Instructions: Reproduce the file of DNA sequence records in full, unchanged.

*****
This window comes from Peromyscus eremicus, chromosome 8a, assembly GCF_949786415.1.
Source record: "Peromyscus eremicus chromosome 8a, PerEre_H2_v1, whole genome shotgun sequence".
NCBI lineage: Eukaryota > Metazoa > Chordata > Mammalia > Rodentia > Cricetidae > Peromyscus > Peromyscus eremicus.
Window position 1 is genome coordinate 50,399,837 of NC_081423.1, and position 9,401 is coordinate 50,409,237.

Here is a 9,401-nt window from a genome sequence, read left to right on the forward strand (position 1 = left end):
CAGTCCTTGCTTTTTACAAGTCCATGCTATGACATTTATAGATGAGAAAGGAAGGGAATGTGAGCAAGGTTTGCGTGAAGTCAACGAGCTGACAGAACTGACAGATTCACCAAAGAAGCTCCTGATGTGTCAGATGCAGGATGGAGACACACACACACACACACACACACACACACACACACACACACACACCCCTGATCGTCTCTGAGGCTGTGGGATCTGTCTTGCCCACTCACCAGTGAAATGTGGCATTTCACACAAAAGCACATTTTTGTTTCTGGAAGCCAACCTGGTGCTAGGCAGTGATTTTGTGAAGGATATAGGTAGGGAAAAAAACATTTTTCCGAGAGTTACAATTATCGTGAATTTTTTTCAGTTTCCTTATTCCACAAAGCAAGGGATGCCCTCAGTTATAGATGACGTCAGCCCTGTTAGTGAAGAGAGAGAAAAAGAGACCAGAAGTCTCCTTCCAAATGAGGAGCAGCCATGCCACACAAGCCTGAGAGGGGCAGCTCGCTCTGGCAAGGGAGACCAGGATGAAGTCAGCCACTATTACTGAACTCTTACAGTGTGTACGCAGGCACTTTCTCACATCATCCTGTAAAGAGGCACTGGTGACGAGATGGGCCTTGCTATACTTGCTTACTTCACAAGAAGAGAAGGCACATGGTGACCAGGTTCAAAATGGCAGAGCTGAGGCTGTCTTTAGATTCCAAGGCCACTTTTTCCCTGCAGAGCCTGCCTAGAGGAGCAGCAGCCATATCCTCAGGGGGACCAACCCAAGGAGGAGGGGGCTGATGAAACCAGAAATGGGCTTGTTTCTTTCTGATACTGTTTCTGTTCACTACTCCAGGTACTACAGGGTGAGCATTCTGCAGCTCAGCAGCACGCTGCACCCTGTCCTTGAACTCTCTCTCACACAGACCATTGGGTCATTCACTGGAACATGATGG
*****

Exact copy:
This window comes from Peromyscus eremicus, chromosome 8a, assembly GCF_949786415.1.
Source record: "Peromyscus eremicus chromosome 8a, PerEre_H2_v1, whole genome shotgun sequence".
NCBI lineage: Eukaryota > Metazoa > Chordata > Mammalia > Rodentia > Cricetidae > Peromyscus > Peromyscus eremicus.
Window position 1 is genome coordinate 50,399,837 of NC_081423.1, and position 9,401 is coordinate 50,409,237.

Here is a 9,401-nt window from a genome sequence, read left to right on the forward strand (position 1 = left end):
CAGTCCTTGCTTTTTACAAGTCCATGCTATGACATTTATAGATGAGAAAGGAAGGGAATGTGAGCAAGGTTTGCGTGAAGTCAACGAGCTGACAGAACTGACAGATTCACCAAAGAAGCTCCTGATGTGTCAGATGCAGGATGGAGACACACACACACACACACACACACACACACACACACACACACACACCCCTGATCGTCTCTGAGGCTGTGGGATCTGTCTTGCCCACTCACCAGTGAAATGTGGCATTTCACACAAAAGCACATTTTTGTTTCTGGAAGCCAACCTGGTGCTAGGCAGTGATTTTGTGAAGGATATAGGTAGGGAAAAAAACATTTTTCCGAGAGTTACAATTATCGTGAATTTTTTTCAGTTTCCTTATTCCACAAAGCAAGGGATGCCCTCAGTTATAGATGACGTCAGCCCTGTTAGTGAAGAGAGAGAAAAAGAGACCAGAAGTCTCCTTCCAAATGAGGAGCAGCCATGCCACACAAGCCTGAGAGGGGCAGCTCGCTCTGGCAAGGGAGACCAGGATGAAGTCAGCCACTATTACTGAACTCTTACAGTGTGTACGCAGGCACTTTCTCACATCATCCTGTAAAGAGGCACTGGTGACGAGATGGGCCTTGCTATACTTGCTTACTTCACAAGAAGAGAAGGCACATGGTGACCAGGTTCAAAATGGCAGAGCTGAGGCTGTCTTTAGATTCCAAGGCCACTTTTTCCCTGCAGAGCCTGCCTAGAGGAGCAGCAGCCATATCCTCAGGGGGACCAACCCAAGGAGGAGGGGGCTGATGAAACCAGAAATGGGCTTGTTTCTTTCTGATACTGTTTCTGTTCACTACTCCAGGTACTACAGGGTGAGCATTCTGCAGCTCAGCAGCACGCTGCACCCTGTCCTTGAACTCTCTCTCACACAGACCATTGGGTCATTCACTGGAACATGATGG